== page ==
"To climb steep hills requires a slow pace at first." Shakespeare
For me, climbing steep hills requires a slow pace all the time! And therefore, my pace today during the Fiesta Wildflower Century Ride was slower than I would have liked. Whoever said that ride was flat LIED!
Once a year I like to fundraise for Team in Training. I knew I wanted to do a cycling event this year to help train for IMFL. My options were to do the America's Most Beautiful Bike Ride around Lake Tahoe again or the Fiesta Wildflower Century Ride in San Antonio. Because of the fundraising requirements, I decided to do the Fiesta ride. Besides, they said it was a flat ride and that would be perfect for IMFL training, right?
Saturday afternoon I headed for San Antonio. I checked into the hotel and then we drove the first part of the course. There was a hill on the map that said "caution, extremely steep hill". We wanted to see what the San Antonio folks considered steep. And after doing Tahoe, that hill wasn't really that steep, but there were some really big rollers in the first 50 miles. We thought by looking at the elevation map that the last 50 miles would be relatively flat. Wrong again.
After driving the first part of the course, we headed out to the pasta party. We ate our pasta and listened to a family share their story of losing their 4 year old to leukemia. And that is why I keep doing this. Then we headed back to the hotel to get things ready for the ride.
This morning I woke up early, ate my breakfast, got dressed and made my nutrition. We headed over to the race site and gathered with our fellow TNT teammates. Then it was time to line up. Since I was doing the century, I got to line up up front. There was several of us doing the century.
The temps this morning were a little chilly and the wind was blowing. I started out with my jacket on and ended up keeping it on for the first 40 miles. It wasn't long into the ride before we started hitting the hills. Big, long rollers. Into the wind. I told myself not to worry about speed. I had a long way to go.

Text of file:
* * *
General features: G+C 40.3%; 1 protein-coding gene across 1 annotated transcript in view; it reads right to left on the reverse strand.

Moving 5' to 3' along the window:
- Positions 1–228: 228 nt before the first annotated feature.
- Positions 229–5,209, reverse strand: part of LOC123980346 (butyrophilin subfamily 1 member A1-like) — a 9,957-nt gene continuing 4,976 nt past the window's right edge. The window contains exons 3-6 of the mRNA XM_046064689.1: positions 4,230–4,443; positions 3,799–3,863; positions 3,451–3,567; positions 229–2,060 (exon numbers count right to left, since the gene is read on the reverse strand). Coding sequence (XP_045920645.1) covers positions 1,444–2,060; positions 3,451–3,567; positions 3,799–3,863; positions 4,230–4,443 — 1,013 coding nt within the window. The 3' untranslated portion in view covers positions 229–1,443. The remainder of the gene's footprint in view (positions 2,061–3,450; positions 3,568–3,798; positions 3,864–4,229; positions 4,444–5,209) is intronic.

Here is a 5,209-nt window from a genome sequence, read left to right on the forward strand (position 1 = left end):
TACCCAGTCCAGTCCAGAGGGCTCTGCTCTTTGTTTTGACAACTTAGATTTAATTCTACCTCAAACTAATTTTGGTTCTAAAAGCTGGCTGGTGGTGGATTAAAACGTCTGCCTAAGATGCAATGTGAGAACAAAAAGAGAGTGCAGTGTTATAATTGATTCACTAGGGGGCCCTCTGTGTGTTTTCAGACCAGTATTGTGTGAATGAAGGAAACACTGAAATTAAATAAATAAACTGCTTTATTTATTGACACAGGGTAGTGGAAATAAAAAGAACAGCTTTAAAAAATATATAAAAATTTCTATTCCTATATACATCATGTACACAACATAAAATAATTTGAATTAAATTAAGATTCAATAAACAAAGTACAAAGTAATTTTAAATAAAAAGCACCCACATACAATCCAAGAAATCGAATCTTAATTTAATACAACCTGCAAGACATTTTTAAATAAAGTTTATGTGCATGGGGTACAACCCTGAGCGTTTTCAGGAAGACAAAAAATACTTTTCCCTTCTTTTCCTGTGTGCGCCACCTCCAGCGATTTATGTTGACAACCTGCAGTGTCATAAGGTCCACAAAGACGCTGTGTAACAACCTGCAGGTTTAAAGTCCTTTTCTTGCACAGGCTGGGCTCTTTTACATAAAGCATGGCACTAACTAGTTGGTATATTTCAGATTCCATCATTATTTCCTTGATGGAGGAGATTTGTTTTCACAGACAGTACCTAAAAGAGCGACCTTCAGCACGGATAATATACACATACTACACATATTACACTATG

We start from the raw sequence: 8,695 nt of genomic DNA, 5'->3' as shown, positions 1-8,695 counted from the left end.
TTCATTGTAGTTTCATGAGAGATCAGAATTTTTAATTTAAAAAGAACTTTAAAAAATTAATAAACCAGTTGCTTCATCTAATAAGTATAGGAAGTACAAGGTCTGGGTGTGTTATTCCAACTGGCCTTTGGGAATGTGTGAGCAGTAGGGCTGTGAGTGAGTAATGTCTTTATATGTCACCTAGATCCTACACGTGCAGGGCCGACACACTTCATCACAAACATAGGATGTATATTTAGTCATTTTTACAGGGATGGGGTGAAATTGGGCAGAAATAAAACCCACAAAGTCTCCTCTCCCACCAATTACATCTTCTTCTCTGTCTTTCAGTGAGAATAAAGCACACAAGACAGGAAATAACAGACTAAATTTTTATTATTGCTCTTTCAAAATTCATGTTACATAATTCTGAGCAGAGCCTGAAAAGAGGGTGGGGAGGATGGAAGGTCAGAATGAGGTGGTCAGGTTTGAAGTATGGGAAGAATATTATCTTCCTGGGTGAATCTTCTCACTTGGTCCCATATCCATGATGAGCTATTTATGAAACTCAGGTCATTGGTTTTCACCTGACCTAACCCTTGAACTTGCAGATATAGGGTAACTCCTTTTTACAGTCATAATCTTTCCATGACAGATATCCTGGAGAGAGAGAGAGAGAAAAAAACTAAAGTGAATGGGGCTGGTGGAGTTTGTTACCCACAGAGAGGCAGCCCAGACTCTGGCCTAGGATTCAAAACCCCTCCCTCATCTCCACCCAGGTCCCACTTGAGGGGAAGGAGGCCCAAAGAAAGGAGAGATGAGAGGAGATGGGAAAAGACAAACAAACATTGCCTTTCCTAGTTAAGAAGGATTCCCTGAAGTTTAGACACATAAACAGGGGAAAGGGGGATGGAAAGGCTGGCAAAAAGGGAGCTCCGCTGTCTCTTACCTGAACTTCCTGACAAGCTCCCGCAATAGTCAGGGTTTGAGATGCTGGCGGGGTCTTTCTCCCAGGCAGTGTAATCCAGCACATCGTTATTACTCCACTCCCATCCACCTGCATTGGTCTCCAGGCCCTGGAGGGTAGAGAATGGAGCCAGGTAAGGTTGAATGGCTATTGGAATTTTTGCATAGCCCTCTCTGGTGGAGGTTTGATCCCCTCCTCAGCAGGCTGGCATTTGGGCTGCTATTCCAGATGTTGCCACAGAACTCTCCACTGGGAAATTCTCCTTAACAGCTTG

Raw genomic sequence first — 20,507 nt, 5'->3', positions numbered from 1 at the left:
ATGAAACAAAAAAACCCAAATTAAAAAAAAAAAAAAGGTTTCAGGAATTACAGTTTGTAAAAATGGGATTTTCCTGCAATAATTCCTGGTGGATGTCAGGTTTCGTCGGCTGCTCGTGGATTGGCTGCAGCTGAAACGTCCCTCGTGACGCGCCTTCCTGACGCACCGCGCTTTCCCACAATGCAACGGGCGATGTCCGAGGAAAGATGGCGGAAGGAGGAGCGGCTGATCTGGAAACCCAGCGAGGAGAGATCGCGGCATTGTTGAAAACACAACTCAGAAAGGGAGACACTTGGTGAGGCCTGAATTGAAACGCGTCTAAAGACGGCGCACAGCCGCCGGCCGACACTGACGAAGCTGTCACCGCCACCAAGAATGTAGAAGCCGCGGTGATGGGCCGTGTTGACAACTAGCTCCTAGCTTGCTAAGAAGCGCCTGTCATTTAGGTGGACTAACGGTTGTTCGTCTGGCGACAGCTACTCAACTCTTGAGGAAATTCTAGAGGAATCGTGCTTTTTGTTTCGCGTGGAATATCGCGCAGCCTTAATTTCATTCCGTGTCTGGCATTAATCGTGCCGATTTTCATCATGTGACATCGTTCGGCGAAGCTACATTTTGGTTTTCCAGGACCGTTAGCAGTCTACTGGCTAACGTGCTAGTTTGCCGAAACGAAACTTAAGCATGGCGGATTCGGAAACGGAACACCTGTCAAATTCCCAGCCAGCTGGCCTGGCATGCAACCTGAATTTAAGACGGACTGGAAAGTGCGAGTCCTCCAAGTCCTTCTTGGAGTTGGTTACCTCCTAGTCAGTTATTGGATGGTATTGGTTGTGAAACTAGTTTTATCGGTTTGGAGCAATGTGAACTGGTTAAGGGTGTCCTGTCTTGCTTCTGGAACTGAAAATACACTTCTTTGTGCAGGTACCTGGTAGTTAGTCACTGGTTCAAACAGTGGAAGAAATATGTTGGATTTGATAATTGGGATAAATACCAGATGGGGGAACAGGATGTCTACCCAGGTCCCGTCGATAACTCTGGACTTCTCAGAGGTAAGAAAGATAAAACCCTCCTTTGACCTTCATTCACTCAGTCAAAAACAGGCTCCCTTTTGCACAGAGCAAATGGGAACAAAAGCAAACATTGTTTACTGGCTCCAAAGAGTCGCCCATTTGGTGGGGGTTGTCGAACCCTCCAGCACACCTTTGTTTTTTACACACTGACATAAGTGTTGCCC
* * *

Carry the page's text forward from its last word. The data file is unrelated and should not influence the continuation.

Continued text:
At mile 17 we stopped at the rest stop so I could pee. There is something about the bike with me. Around mile 20, I have to go. Without fail. A quick stop and we were on our way. I had set my watch to beep every 10 minutes to remind me to drink. I figured we would have to stop again and sure enough, at mile 40 I did. It was at that point I decided to shed the jacket.
More hills, more wind, more chip seal. Three of my least favorite things. At mile 80 we stopped to stretch. I checked the mph on my computer and it said 15.8. I was actually pleased to see that with the course and conditions we had. But the last 20 miles were brutal. I was getting tired of being on the bike and being in aero. The wind was still blowing and the roads were still chip seal. We had been told there was another rest stop at mile 90, but we passed 90 and no rest stop. We stopped one more time to stretched and then were ready to head on in. Around 93 we passed the rest stop and then shortly thereafter, some really horrible railroad tracks. And my riding partner got a flat. Stopped to fixed that and we were on our way.
Finally we could see the end. I was so ready to get off the bike. It felt really good.
This was good for me mentally in preparation for IMFL. I am not where I want to be right now on the bike, but I know there is still plenty of time to get there. And when you are climbing a steep hill, it really doesn't matter what the pace is, does it? As long as you climb it you are improving.
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